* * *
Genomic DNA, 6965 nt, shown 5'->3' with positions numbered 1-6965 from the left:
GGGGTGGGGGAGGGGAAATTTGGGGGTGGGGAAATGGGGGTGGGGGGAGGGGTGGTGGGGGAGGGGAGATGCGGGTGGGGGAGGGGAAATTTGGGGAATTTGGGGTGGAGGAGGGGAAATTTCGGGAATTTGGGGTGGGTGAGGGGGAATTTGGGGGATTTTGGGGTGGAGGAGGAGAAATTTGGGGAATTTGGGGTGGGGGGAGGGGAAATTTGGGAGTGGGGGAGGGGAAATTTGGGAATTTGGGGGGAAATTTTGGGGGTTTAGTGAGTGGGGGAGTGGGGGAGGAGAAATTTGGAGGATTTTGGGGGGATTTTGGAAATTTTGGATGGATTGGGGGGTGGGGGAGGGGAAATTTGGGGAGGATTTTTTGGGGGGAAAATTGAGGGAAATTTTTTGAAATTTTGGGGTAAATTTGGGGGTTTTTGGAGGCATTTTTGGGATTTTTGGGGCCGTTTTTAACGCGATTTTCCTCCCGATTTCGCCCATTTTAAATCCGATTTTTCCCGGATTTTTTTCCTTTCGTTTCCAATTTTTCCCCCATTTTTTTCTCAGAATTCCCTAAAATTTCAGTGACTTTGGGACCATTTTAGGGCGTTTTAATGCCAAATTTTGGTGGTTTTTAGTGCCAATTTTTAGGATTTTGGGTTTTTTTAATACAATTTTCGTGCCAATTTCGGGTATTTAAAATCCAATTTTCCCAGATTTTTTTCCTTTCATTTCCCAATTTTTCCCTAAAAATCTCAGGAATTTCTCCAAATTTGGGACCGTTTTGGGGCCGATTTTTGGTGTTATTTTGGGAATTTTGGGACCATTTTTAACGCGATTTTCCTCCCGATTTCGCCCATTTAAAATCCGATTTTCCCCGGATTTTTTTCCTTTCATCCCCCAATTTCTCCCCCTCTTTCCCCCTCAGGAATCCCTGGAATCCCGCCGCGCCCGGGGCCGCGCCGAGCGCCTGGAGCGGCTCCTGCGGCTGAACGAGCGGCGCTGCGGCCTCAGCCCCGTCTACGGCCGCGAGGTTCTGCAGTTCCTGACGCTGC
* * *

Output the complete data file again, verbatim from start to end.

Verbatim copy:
Genomic DNA, 6965 nt, shown 5'->3' with positions numbered 1-6965 from the left:
GGGGTGGGGGAGGGGAAATTTGGGGGTGGGGAAATGGGGGTGGGGGGAGGGGTGGTGGGGGAGGGGAGATGCGGGTGGGGGAGGGGAAATTTGGGGAATTTGGGGTGGAGGAGGGGAAATTTCGGGAATTTGGGGTGGGTGAGGGGGAATTTGGGGGATTTTGGGGTGGAGGAGGAGAAATTTGGGGAATTTGGGGTGGGGGGAGGGGAAATTTGGGAGTGGGGGAGGGGAAATTTGGGAATTTGGGGGGAAATTTTGGGGGTTTAGTGAGTGGGGGAGTGGGGGAGGAGAAATTTGGAGGATTTTGGGGGGATTTTGGAAATTTTGGATGGATTGGGGGGTGGGGGAGGGGAAATTTGGGGAGGATTTTTTGGGGGGAAAATTGAGGGAAATTTTTTGAAATTTTGGGGTAAATTTGGGGGTTTTTGGAGGCATTTTTGGGATTTTTGGGGCCGTTTTTAACGCGATTTTCCTCCCGATTTCGCCCATTTTAAATCCGATTTTTCCCGGATTTTTTTCCTTTCGTTTCCAATTTTTCCCCCATTTTTTTCTCAGAATTCCCTAAAATTTCAGTGACTTTGGGACCATTTTAGGGCGTTTTAATGCCAAATTTTGGTGGTTTTTAGTGCCAATTTTTAGGATTTTGGGTTTTTTTAATACAATTTTCGTGCCAATTTCGGGTATTTAAAATCCAATTTTCCCAGATTTTTTTCCTTTCATTTCCCAATTTTTCCCTAAAAATCTCAGGAATTTCTCCAAATTTGGGACCGTTTTGGGGCCGATTTTTGGTGTTATTTTGGGAATTTTGGGACCATTTTTAACGCGATTTTCCTCCCGATTTCGCCCATTTAAAATCCGATTTTCCCCGGATTTTTTTCCTTTCATCCCCCAATTTCTCCCCCTCTTTCCCCCTCAGGAATCCCTGGAATCCCGCCGCGCCCGGGGCCGCGCCGAGCGCCTGGAGCGGCTCCTGCGGCTGAACGAGCGGCGCTGCGGCCTCAGCCCCGTCTACGGCCGCGAGGTTCTGCAGTTCCTGACGCTGC